BHARAT RAKSHAK MONITOR - Volume 4(5) March-April 2002

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Rameshwar Nath Kao (1918-2002)

Sunil Sainis 

Rarely in the intelligence world, individuals arise around whom entire institutions are built and whose personality leaves indelible marks on the community as whole. Espionage carries grave personal risks and enormous responsibility. Matters are complicated further by the pervasive cloak of secrecy that covers all accounts of activity and the professional's view of affairs seldom meets the public eye. The result is a `larger-than-life' aura that collects around the top echelons. Due to this aura, they are attributed superhuman qualities and their failures projected in biblical terms. It becomes very hard to break through this aura. One is reduced to carefully collecting snippets from various media sources to get even the smallest picture of the human being behind the image. Such is the case of Shri Rameshwar Nath Kao. 

Kao was born in the city of Varanasi in Uttar Pradesh on May 10 1918. Being from a reasonably well-settled Kashmiri Brahmin family in the region he was most likely encouraged to pursue education and in 1938 he finished his BA at Lucknow University. He chose to pursue a Masters in English Literature at Allahabad University. It appears He stayed at the Amar Nath Jha hostel. It is unclear who his companions were in these days, but given Amar Nath Jha hostel's stellar list of alumni, it is possible that Kao at least met some of the most important bureaucrats of modern India during his stay there. He completed his MA sometime in 1940. 

 Little is known about the next few years of his life, but accounts indicate by 1940-1941 he had joined the Imperial Police, and was commissioned in the Uttar Pradesh Cadre. By 1941 he was at the Police Training College in Moradabad where he found it difficult to get along with his fellow British officers. On June 3, 1947 he was deputed to Central Intelligence Bureau. At the time the Central Intelligence Bureau had a considerably large number of Muslim and British officers. The British officers left after Independence, and the tragic events of the Partition resulted in a split along religious lines as well. Consequently there were a lot of empty desks in the Bureau at this time. Kao was chosen by Shri Jawaharlal Nehru to be in charge of VIP security. He proved himself to be more than equal to the task, and when HE Queen Elizabeth visited Independent India for the first time in 1951 Kao was tasked with her security as well. During this time Kao was in close personal contact with Nehru and accompanied him on several foreign trips. This experience of foreign travel and interaction with the intelligence agencies of other nations must have been very valuable to Kao.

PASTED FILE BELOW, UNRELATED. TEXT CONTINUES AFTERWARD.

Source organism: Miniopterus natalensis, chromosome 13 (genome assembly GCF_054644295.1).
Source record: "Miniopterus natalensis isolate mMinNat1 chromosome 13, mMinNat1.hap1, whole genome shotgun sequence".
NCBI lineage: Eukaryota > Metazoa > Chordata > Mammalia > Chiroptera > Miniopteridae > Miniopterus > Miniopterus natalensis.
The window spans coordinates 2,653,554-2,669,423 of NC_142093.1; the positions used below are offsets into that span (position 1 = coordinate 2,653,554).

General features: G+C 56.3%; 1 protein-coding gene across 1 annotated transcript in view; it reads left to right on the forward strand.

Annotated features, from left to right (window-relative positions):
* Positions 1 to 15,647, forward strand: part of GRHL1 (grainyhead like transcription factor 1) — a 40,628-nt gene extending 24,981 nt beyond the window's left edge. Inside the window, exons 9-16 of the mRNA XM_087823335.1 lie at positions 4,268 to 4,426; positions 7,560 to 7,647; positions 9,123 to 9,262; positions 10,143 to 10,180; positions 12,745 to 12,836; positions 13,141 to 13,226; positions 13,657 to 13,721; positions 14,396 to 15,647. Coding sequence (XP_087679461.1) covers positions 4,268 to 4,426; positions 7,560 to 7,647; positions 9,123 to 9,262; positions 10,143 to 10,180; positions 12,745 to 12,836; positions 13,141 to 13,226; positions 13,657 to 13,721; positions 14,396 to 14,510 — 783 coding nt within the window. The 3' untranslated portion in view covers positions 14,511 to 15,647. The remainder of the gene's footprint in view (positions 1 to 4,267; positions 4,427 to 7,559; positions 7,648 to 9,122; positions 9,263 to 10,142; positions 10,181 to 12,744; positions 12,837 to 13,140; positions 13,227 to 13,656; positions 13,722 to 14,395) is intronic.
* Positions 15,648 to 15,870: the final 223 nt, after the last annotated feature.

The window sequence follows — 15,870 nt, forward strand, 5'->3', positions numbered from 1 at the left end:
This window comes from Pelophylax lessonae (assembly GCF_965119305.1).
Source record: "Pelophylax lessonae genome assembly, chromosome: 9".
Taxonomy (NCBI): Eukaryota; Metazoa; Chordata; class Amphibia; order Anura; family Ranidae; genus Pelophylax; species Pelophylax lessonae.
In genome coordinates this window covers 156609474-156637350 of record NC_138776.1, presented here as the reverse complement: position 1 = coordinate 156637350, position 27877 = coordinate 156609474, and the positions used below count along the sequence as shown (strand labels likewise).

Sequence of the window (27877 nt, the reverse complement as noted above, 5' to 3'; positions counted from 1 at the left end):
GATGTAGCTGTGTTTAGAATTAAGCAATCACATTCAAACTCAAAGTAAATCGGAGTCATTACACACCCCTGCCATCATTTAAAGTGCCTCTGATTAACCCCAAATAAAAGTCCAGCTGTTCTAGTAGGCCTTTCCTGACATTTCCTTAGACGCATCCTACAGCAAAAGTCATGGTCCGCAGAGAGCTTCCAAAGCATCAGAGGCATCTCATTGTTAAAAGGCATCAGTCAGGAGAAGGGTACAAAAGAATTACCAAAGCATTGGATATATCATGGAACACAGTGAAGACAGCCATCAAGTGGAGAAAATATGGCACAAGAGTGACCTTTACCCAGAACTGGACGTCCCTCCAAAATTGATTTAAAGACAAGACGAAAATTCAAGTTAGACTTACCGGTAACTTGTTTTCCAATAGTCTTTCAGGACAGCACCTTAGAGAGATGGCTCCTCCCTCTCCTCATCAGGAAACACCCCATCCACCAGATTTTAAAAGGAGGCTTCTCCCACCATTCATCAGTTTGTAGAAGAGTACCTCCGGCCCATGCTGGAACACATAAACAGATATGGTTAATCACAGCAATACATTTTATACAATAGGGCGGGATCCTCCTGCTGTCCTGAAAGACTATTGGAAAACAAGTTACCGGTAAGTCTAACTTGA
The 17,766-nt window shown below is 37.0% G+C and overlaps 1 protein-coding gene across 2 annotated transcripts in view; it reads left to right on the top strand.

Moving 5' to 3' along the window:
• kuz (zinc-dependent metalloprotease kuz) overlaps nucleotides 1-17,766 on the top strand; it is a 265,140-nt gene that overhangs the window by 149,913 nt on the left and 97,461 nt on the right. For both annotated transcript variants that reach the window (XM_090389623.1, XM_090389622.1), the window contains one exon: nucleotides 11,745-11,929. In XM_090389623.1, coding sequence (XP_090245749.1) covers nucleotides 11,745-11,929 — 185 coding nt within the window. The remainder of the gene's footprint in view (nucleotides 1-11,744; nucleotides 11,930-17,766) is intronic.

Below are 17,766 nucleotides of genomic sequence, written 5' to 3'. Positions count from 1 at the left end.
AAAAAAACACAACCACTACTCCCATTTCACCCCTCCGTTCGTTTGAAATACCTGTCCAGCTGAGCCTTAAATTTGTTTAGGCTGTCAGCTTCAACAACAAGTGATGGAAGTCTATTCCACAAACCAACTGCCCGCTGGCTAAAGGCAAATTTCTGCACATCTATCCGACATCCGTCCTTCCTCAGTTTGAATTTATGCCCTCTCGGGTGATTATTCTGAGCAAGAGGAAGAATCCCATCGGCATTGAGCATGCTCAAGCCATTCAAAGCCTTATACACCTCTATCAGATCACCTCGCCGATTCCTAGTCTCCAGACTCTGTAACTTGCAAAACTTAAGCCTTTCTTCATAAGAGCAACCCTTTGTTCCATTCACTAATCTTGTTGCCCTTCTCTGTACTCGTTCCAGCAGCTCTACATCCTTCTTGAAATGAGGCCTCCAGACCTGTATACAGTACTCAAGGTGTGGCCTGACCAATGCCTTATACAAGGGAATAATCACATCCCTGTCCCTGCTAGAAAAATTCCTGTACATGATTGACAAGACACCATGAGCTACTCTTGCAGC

The 50s were the days when the `Afro-Asian Unity’ was a big theme in Indian foreign policy. Other nations like the Peoples Republic of China were constantly jockeying with India to seize leadership of the `third world'. The centerpiece of this `Unity' was the Bandung Conference of April 1955. The Chinese Premier Zhou En Lai was to travel to the conference on a chartered Air India airplane called the `Kashmir Princess'. Under strange circumstances Premier Zhou cancelled his trip and somewhere over Natuna Islands a bomb exploded resulting in a horrific air crash. There were no survivors from the `Kashmir Princess' and the political sensitivity of the matter gave rise to all sorts of conspiracy theories. Kao was deputed by Nehru to investigate the crash. This investigation earned Kao a personal letter of commendation from Premier Zhou En Lai. 

Nehru in 1960 asked Kao and his deputy Shri Sankaran Nair to help the Govt. of the legendary Kwame Nkrumah set up the intelligence service of Ghana. This was a particularly difficult task as resources were even more scarce in Ghana then they were in India, but yet again Kao was successful in his task. His success in Ghana however paled in insignificance in the light of the Chinese invasion of 1962. This terrible failure to predict Chinese intentions in the Northeast and Aksai Chin had shaken confidence of many in the Intelligence establishment. Nehru’s political stock also took a deep dive. To arrest the trend Nehru overcame his distaste for American activities in places like Kalimpong and expanded cooperation with the United States. The newly established Aviation Research Centre under the DG (Security) of the Intelligence Bureau (and situated at Charbatia in Orissa) was at the center of this cooperation. Kao was chosen in 1963 to be it's first director. It is here that Kao solidly laid the foundations of TECHINT collection in modern India.

The period from 1963 to 1968 was a period of intense flux in the Indian intelligence community. Knives aimed at `Pitamaha' B.N. Mullick (Director IB in 1962) had quickly found their mark. The difficulties encountered in predicting the exact shape of the Pakistani Dictator, Field Marshal Ayub’s, aggressive intentions in 1965 had increased the pressure for dramatic change. By 1966-67 R.N Kao (as deputy director) along with K. Sankaran Nair came up with a blueprint for the formation of a new intelligence agency dedicated to the serving the need for external intelligence. This move recieved immense support from PM Smt. Indira Gandhi and on Sept 21, 1968 the `Research and Analysis Wing' was formed (the name was chosen by then Cabinet Secretary Shri D.S.Joshi ). Kao along with 250 of his chosen colleagues from the China and Pakistan desks, and the DG (Security) of the IB were transferred to this new agency. Here Kao as the first Director R&AW began the task of building a competent and aggressive foreign intelligence agency.